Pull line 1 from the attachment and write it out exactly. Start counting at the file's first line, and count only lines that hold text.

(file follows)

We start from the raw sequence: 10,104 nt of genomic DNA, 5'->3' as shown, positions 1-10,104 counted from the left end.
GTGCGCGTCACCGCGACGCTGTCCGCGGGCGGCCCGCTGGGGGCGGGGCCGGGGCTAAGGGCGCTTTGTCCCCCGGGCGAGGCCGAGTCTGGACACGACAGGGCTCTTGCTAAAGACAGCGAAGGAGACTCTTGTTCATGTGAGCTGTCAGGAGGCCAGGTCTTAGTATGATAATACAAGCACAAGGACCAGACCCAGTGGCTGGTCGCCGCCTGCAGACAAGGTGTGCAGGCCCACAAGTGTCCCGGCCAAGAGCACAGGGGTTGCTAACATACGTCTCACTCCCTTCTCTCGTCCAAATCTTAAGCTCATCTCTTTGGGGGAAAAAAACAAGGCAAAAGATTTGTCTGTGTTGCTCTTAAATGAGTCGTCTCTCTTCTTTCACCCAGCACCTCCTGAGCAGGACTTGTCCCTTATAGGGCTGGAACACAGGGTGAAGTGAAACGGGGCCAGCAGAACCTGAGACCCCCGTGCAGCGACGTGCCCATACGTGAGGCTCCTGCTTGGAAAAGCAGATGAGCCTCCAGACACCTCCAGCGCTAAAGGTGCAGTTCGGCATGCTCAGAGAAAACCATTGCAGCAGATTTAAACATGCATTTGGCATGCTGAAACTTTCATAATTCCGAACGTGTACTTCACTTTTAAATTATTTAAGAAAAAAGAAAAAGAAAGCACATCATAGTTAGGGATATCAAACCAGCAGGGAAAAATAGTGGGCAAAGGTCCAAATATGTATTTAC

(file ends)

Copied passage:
We start from the raw sequence: 10,104 nt of genomic DNA, 5'->3' as shown, positions 1-10,104 counted from the left end.